The procedural vote required the agreement of 60 senators.

Full story

March 31, 2014

‘Doc Fix’ Heads to Obama: GOP Senators Switch Votes Within Minutes

reid 198 0325141 445x296 Doc Fix Heads to Obama: GOP Senators Switch Votes Within Minutes

(Bill Clark/CQ Roll Call)

They voted for it before they voted against it.

Several Senate Republicans who backed a procedural motion to allow the measure known as the “doc fix” to get a final vote opposed the legislation — the very same day. The final vote on the bill, Congress’ 16th “doc fix” patch, was 64-35. It passed thanks to Republican moderates and party leadership on both sides.

The one-year bill was a deal between Senate Majority Leader Harry Reid, D-Nev. and Speaker John A. Boehner, R-Ohio that had angered many on the right for the way it was handled in the House last week with an unanticipated voice vote.

During the first vote Monday, GOP Sens. Roy Blunt of Missouri, Richard M. Burr of North Carolina, Susan Collins of Maine, John Cornyn of Texas, Orrin G. Hatch of Utah, Dean Heller of Nevada, Mark S. Kirk of Illinois, Mitch McConnell of Kentucky, Lisa Murkowski of Alaska and David Vitter of Louisiana joined the effort to waive the budget rules and clear the first hurdle to put the measure on a path to passage.

But it was a different mix of Republicans who supported the “doc fix” bill just minutes after and helped send it to President Barack Obama’s desk.

Kelly Ayotte of New Hampshire, Blunt, Burr, Saxby Chambliss of Georgia, Thad Cochran of Mississippi, Collins, Cornyn, Hatch, Heller, John Hoeven of North Dakota, Johnny Isakson of Georgia, Kirk, McConnell, Murkowski, Vitter and Roger Wicker of Mississippi voted in favor of the deal itself.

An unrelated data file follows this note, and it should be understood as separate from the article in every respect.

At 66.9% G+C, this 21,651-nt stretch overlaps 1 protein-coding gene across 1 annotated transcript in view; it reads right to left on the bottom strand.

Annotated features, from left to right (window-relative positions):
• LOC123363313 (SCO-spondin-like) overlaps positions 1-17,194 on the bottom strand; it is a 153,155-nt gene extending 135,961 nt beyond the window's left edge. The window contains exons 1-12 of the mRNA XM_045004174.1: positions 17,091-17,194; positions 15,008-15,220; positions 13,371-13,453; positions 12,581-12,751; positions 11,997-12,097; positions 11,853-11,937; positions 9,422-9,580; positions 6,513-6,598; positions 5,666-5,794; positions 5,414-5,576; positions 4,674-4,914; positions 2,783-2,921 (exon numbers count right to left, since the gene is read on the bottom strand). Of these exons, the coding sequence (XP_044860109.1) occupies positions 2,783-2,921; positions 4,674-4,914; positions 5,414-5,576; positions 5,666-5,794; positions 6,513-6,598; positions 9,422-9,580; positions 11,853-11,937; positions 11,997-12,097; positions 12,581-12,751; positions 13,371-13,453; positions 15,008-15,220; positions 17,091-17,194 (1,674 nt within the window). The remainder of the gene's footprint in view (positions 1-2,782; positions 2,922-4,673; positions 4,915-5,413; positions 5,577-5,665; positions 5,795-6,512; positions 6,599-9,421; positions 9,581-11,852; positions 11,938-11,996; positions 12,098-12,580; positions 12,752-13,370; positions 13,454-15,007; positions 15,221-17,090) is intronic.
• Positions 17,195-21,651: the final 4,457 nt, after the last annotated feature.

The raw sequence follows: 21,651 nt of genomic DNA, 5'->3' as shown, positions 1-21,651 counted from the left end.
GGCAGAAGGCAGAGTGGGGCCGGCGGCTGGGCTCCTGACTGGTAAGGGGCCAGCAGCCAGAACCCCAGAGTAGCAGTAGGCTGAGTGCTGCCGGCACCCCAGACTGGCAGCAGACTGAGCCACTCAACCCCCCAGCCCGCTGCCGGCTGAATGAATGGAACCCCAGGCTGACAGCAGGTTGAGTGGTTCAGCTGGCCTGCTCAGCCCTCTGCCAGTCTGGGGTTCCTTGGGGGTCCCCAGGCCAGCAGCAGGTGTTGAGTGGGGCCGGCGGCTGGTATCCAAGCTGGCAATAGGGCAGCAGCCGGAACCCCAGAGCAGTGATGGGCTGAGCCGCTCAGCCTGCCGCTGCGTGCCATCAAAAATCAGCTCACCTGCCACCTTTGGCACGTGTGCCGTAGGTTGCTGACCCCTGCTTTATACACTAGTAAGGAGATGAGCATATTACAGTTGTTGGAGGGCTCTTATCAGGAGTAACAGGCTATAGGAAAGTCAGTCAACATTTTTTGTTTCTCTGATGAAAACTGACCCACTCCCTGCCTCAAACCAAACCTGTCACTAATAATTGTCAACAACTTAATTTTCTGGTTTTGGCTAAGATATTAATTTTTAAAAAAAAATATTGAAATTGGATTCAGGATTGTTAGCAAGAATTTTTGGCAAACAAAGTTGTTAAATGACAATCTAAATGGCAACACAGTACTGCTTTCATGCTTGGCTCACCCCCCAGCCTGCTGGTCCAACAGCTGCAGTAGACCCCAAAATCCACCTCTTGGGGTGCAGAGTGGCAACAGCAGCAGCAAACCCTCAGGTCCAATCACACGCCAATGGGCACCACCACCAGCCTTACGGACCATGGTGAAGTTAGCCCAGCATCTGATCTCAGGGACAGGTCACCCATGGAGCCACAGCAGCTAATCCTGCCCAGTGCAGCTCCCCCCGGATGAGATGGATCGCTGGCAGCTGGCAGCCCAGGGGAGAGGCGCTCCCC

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March 25, 2014

Reid Dropping IMF Provision From Ukraine Bill (Updated)

reid031114 445x298 Reid Dropping IMF Provision From Ukraine Bill (Updated)

(Tom Williams/CQ Roll Call File Photo)

Updated 2:40 p.m. | Senate Majority Leader Harry Reid announced Tuesday that Democrats have agreed to nix the International Monetary Fund provision in a Ukraine aid package, in what amounts to a victory for House Republican leaders and Sen. Ted Cruz of Texas and a defeat for the White House.

The Nevada Democrat told reporters Tuesday that he would like to move the bill quickly — perhaps today.

Earlier, Senate Foreign Relations Chairman Robert Menendez, D-N.J., conceded that removing the IMF provisions was the likely outcome.

“The House Republican leadership is intransigent about IMF, despite the fact, that IMF, I think, is very important,” Menendez said Tuesday. “And if that’s the case, and there is no pathway forward, then you know we may very well strip it out.”

Ranking member Bob Corker, R-Tenn., said the Ukraine measure could pass the Senate Tuesday afternoon. Full story